business news in context, analysis with attitude

Chiming in on my criticism of Starbucks for having closed down its online store, end customer subscriptions, and insist that if you want bagged coffee you have to go a bricks-and-mortar store, MNB reader Jim Mahern wrote:

To say the least I was shocked by the "close" in your correspondence from Starbucks. A company should never close a pitch to its valued customers with "Thank You and Farewell". My wife was a development director for Starbucks and I ran two quick service restaurants for several years.The goal for any business is to serve the customer in a way that they want to return, and not say farewell to you. We are still Starbucks shareholders and want them to continue the policies that have made them successful. Hopefully this is just a short sighted hiccup.

From another reader:

They totally mis-handled this situation, IMHO.  It could have been an opportunity for Starbucks to build on your relationship, not end it.

And another:

There was a time a few years back when companies decided to “weed out” their least valuable customers. Those that added more to servicing than they generated in revenue or profits. Perhaps Starbuck’s new CEO came from that school of thought?

That said, I absolutely agree with your position — stupid.

On a broader subject, one MNB reader wrote:

I read your blog daily and find the points on e-commerce vs brick and mortar interesting.  Both sides seem to have their pluses, with e-commerce for the consumer, winning.

As a representative of a small CPG company, I find e-commerce refreshing and straight forward.

I am weary of the power that retailers have held over our heads for so many years.  Slotting fees, reset fees, remodel fees, excessive margins, and exorbitant costs that have nothing to do with selling groceries. 
So when I hear of supermarkets in trouble, I feel sad for the people that work there, but they brought it on themselves.  If retailers would focus more on selling cases instead of grabbing money, maybe they would not be in such a quandary as how to defend against e-commerce or other threats.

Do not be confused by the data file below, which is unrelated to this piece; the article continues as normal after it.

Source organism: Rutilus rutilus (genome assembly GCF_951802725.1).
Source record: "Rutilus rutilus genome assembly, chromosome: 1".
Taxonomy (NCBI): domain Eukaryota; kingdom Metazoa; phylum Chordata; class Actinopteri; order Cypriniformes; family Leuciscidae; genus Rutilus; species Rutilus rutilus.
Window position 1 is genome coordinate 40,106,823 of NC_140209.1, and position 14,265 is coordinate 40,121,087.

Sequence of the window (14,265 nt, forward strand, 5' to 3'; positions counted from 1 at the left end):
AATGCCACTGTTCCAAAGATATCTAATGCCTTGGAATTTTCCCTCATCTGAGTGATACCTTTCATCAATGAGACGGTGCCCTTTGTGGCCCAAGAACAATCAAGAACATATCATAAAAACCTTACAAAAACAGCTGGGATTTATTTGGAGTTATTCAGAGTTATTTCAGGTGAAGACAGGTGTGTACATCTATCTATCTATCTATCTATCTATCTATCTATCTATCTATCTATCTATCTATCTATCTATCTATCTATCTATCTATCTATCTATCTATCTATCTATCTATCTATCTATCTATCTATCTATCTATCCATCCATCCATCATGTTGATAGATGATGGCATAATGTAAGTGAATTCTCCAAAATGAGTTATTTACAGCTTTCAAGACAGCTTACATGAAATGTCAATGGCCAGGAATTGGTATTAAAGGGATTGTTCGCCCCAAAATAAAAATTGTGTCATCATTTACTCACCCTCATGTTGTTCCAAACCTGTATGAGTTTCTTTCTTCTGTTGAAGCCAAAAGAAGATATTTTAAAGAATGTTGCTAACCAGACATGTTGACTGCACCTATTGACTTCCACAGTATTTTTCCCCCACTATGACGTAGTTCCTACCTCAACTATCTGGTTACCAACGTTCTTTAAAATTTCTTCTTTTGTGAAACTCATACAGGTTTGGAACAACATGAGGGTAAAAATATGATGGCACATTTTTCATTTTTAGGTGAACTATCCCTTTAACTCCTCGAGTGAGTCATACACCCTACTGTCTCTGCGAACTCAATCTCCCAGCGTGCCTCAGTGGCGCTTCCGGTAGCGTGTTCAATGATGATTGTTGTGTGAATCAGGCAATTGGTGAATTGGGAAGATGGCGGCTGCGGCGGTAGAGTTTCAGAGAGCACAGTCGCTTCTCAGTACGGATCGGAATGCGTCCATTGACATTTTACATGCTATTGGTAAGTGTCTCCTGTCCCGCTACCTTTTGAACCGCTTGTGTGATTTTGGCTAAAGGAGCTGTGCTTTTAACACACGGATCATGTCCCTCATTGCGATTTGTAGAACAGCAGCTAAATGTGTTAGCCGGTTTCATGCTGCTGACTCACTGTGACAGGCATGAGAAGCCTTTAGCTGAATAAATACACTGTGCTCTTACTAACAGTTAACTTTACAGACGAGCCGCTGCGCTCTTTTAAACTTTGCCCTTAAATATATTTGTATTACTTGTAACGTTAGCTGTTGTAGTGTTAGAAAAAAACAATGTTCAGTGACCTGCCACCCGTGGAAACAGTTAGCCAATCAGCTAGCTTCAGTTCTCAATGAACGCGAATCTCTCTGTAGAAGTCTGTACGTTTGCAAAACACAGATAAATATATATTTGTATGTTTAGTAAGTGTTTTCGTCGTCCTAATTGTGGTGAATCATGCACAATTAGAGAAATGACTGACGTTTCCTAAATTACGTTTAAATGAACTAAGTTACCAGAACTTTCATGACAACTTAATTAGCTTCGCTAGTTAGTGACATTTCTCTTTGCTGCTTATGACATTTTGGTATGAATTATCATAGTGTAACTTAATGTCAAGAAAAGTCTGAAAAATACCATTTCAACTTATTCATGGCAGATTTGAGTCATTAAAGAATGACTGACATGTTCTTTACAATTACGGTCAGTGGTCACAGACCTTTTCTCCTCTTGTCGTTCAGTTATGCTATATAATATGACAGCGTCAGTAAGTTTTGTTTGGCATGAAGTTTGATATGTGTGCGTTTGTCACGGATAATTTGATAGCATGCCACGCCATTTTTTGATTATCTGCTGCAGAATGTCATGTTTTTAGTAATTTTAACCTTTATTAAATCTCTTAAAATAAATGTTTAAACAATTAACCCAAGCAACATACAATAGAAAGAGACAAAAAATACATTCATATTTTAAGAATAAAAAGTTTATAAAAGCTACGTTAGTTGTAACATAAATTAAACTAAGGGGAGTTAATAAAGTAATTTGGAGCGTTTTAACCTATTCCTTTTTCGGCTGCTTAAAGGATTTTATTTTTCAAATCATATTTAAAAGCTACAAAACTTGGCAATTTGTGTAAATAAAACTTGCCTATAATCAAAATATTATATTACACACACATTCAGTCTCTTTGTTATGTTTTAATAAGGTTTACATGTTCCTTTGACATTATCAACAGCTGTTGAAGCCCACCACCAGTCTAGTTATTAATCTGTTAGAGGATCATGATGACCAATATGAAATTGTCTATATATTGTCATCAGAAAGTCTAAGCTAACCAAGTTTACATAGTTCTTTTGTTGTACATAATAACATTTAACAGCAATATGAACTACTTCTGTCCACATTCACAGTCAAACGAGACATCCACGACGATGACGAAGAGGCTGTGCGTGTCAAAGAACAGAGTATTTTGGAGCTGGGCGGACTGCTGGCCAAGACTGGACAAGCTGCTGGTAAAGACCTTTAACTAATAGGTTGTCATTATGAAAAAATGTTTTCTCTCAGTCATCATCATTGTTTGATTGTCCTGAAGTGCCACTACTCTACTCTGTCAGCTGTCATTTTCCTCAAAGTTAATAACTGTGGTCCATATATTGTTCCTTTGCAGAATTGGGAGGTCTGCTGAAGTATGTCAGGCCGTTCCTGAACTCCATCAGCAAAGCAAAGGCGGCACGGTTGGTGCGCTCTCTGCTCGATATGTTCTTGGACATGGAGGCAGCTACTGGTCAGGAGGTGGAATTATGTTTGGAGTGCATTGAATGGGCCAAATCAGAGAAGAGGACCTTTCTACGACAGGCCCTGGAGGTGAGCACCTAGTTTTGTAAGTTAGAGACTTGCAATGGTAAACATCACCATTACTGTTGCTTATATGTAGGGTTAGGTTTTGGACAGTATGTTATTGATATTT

Warren Buffett invested in the Flying J Truck Stop company the other day, and I wondered if this was an old-world-style investment that did not really take into account where the world is going.

MNB reader Jeff Moore responded:

Perhaps they are projecting more traffic and frequent stops ($rings) due to the new Electronic Log Device laws that will go in to effect 12/18/17. Probably more to it than that but could certainly be a factor??

MNB reader Jeff Halliburton wrote:

Maybe Warren Buffet’s investment is in anticipation of increased traffic at truck stops, due to the increased shipping brought on by more consumers shopping e-commerce solutions.  In the end, his investment in a “traditional direction” is likely to capture the downstream revenue opportunities created by disruptive companies such as Amazon and Google.

MNB reader Tom Murphy wrote:

Interesting, but what happens to demand once there is a movement to autonomous driving trucks?  Now, you and I have both driven across country, and have probably stopped at a number of truck stops (food sucks but the coffee is strong!).  Not sure that guys like us can carry the business.

MNB reader Mike Hamelin wrote:

There’s a lot of talk in Michigan about driverless trucks that will convoy on interstate routes, each one mimicking the maneuvers of the one in front of it. So if the lead truck turns into a Flying J…

When Monty Hall died the other day, I mentioned the Jimmy Buffett song, “Door Number Three.” MNB reader Jeff Gartner observed:

As a native Chicagoan, I must note that the late great Steve Goodman co-wrote "Door Number Three" with Jimmy Buffett (I didn't know Jimmy Buffet co-wrote it until your column today).

Steve Goodman also wrote the classic "City of New Orleans" (made famous by Arlo Guthrie), but is perhaps better known these days for his songs about his Chicago Cubs … "A Dying Cubs Fan's Last Request" (he was dying of leukemia at the time) and of course "Go Cubs Go.”

Finally, I wrote the other day about Lidl:

I’ve never believed that Lidl will totally disrupt the US supermarket industry; I’ve been doing this way too long to think that. (When I started writing about this industry, there were fears that Cub Foods was going to destroy every other format.) But it can have an impact, both in terms of specific operations and consumers’ expectations.

Prompting one wisenheimer MNB reader to respond:

When you started writing about this industry, there were concerns that Ike Godsey would destroy every other format.

Sad, but almost true.
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